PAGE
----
Circus of Maxentius along the Appian Way in Rome

Or the Capo di Bove, an archaeological site that’s just a sliver of an enormous property; the villa was built in the 2nd century by Herodes Atticus, the tutor to future emperors Marcus Aurelius and Lucius Verus, and Aspasia Annia Regilla, his aristocratic (and 25-years-younger) wife. The excavations today reveal what would have been the villa’s thermal baths, complete with original flooring and mosaics. A murder mystery is hidden here, too: Annia was kicked to death at eight months pregnant… and it’s thought her husband may have been responsible for her murder.

Capo di Bove on the Appian Way
Or the Basilica of San Sebastiano fuori le Mura, the church of the Catacombs of St. Sebastian, most fascinating—at least to me—for having a Bernini sculpture no one seems to know about: the “Salvator Mundi,” a bust of Christ that art historians think was Bernini’s very last work. (It’s on the right as you enter the church, beside the Relics Chapel).

That’s not to mention the catacombs themselves, including the Catacomb of Callixtus and the Catacomb of St. Sebastian.

Still not convinced? Just check out how peaceful the Appia Antica is right now. And how beautiful. (After the first part of the Via Appia, the road becomes closed to most traffic, so it’s perfect for pedestrians).

The best way to get to the start of the Via Appia is to take a bus: the #660, which leaves from the Colli Albani metro stop, or the #118, which leaves from the Piramide metro stop. Both also stop close to the bike rental at Via Appia Antica 42, if you’d rather bike than stroll.

Just remember not to take your stroll on a Sunday if you want to enter the sites, as that’s when the catacombs are closed.

Also: two facts about ancient Rome you probably didn’t know, why you should visit Rome’s only pyramid and why you might want to visit Naples.

If you liked this post, you’ll love The Revealed Rome Handbook: Tips and Tricks for Exploring the Eternal City, available for purchase on Amazon or through my site here! I’m also free for one-on-one consulting sessions to help plan your Italy trip.

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The Five Best Ways to Beat the Heat in Rome

Pool at the Colosseum, a way to beat the heat in Rome

In case you haven’t heard, it is really, very, ridiculously warm in Rome right now; this week, temperatures are hitting 95°F. And even if you’re coming in the “fall,” don’t kid yourself: The heat traditionally continues into September.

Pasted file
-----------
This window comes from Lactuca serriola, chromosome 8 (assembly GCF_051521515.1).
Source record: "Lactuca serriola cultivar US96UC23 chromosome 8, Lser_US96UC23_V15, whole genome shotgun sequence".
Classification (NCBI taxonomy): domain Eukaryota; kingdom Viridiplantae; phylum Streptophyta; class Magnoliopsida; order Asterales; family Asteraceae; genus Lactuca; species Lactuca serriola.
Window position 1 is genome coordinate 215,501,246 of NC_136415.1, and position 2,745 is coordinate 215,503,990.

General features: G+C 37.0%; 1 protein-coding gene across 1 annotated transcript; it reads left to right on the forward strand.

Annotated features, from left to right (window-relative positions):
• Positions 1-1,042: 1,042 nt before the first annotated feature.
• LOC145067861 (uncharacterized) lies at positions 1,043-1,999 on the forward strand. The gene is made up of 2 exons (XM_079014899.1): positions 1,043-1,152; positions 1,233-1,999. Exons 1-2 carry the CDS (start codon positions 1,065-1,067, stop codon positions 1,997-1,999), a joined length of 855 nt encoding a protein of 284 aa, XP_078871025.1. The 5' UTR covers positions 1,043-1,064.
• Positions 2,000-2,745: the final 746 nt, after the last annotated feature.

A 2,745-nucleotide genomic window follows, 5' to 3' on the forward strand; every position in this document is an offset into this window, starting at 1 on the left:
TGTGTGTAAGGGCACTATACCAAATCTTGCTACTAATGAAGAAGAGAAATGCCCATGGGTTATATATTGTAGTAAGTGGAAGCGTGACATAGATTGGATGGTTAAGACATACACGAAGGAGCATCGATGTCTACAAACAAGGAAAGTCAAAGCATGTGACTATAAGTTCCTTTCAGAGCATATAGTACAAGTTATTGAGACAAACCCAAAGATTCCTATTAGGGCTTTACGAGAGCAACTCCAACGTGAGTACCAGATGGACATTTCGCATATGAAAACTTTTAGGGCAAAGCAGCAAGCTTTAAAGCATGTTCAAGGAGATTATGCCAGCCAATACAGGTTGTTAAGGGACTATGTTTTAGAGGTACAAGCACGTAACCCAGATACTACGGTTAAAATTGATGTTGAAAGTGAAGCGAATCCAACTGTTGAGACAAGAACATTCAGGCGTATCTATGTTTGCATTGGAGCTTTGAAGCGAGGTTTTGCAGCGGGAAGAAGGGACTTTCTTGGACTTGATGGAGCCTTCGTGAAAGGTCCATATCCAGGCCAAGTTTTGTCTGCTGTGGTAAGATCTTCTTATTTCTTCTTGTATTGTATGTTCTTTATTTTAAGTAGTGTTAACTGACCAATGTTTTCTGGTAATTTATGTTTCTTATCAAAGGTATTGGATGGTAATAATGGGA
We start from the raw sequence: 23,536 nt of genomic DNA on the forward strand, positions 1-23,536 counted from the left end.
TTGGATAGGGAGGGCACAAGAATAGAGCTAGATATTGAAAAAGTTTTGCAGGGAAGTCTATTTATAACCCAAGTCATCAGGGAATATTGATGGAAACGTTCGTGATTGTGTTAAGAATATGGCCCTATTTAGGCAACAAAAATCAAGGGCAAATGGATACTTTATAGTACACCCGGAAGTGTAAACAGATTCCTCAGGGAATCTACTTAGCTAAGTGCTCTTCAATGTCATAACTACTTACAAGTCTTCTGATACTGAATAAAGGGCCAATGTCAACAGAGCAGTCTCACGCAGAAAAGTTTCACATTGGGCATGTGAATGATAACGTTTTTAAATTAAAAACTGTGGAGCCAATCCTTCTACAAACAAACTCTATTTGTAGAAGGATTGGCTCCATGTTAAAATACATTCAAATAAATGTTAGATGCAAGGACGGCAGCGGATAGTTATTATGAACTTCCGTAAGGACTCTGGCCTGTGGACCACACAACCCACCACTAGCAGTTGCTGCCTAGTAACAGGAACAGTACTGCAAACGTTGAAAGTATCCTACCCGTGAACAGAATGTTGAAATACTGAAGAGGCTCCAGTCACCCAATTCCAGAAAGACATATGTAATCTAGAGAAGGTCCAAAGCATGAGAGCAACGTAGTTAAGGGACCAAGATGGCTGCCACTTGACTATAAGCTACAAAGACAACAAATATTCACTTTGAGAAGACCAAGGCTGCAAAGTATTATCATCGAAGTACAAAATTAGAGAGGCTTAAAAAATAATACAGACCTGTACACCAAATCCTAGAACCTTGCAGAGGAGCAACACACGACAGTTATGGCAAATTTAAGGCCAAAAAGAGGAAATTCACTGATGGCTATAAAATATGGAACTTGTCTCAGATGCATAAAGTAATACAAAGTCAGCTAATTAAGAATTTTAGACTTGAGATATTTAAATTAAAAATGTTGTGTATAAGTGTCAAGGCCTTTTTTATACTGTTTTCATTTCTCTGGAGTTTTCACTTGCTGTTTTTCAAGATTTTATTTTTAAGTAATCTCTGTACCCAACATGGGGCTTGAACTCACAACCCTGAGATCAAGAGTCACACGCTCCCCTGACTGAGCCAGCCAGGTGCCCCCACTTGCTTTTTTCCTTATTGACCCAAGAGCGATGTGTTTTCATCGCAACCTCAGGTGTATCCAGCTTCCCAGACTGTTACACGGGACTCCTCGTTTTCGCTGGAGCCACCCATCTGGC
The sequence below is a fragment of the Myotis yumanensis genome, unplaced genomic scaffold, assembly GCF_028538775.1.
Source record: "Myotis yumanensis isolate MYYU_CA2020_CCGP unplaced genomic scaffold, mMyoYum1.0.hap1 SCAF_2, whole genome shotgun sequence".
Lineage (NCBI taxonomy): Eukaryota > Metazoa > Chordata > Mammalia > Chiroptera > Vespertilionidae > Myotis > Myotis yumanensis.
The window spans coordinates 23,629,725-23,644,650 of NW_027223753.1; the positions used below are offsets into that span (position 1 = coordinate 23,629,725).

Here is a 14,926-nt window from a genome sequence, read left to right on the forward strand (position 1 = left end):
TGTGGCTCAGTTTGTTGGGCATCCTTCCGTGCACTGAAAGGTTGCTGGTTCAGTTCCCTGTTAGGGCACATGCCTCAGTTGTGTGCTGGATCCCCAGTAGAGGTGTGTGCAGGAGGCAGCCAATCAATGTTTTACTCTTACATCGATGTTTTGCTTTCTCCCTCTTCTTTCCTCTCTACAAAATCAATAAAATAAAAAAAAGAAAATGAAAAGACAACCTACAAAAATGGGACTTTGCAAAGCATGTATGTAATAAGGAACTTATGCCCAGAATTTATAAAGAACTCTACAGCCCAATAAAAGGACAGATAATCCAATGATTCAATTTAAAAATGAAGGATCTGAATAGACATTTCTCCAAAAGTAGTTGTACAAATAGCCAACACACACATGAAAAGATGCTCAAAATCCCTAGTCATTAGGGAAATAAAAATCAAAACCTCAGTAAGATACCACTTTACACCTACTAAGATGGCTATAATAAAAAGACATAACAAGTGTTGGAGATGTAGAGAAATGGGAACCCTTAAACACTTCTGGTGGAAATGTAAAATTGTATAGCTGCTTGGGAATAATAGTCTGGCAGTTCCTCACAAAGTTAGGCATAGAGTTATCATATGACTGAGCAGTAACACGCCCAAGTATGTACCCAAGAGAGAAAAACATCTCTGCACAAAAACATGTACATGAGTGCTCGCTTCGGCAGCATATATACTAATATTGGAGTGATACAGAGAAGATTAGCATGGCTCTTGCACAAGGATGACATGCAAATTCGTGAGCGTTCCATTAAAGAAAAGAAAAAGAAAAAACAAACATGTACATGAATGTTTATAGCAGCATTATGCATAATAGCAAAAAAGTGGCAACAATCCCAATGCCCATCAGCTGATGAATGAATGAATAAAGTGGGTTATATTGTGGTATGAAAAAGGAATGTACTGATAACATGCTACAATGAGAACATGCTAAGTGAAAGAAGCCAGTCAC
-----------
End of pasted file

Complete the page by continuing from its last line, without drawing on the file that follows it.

Visiting the Eternal City during the hottest months? Here, five top tips for beating the heat in Rome. 

Head underground. It’s always much cooler in the subterranean world—sometimes so much cooler, you’ll wish you brought another layer. The best part? Since 60 percent of the ancient city of Rome remains buried underground, some of the best sites in the city are down there! Consider the catacombs, ancient underground cemeteries where thousands of Christians were buried; booking a (super-cheap) visit to the Columbarium of Pomponio Hylas; or the underground of the Basilica of San Clemente (bonus: the church itself is naturally cool, too), among many other sites.

Santa Maria Sopra Minerva, Rome Start going to church. Rome’s churches aren’t just religious sites: They’re treasure troves of art, history, and architecture. Thanks to their thick stone walls and shaded spaces, they’re also naturally air-conditioned (yay!). Find cooler temperatures and get away from the crowd by heading to the ancient Basilica of Santa Sabina (complete with 5th-century door); the Gothic gem of Santa Maria Sopra Minerva, right near the Pantheon (above); or the Basilica of Santi Quattro Coronati, with its 13th-century frescoes. And that’s just for starters.

Sightsee at night. The hottest hours in Rome tend to be from about noon to 5pm — prime time for sightseeing. So instead of trudging around in the heat, check for any “extraordinary openings” of sites at night:

Park of Monte Mario, RomeHead to the hills. The famed “seven hils of Rome” are just a start. Rome has even more hills than that, and many boast leafy parks and lovely views of the city, making them the perfect escape spots for summer. Some of my favorites: the Janiculum hill, famed for its views; the Villa Borghese, Rome’s answer to Central Park; the Villa Celimontana, next to the Colosseum; and the nature reserve of Monte Mario (above).

Take a dip. The heat really getting to you? Take a break and go to the pool. Although outdoor pools are few and far between in Rome’s center, one of the most convenient is the swimming pool in the Celimontana, just a stone’s throw from the Colosseum. It’s not cheap, costing €16 on weekdays (€10 for kids under 10) and more on weekends. 

My advice? Since Rome gets hottest in the early afternoon, do your sightseeing (maybe even of the forum, Palatine and Colosseum) in the morning, break for lunch, and then reward your family by heading to the pool at 2pm, when prices drop to €10 per adult and €6 per child. The pool stays open till 7:30pm, so you still have plenty of time to relax… and cool down. Here’s more info on the OS Pool at the Colosseum.

[Update, 7/3/2012: It’s now €20 on weekdays,€25 on weekends, without mention of a child’s discount. It’s also €15 for a half-day on weekdays and €20 for a half-day on weekends].

Want more tips about what to do in the Eternal City? Check out The Revealed Rome Handbook: Tips and Tricks for Exploring the Eternal City, available for purchase on Amazon, below, or through my site here!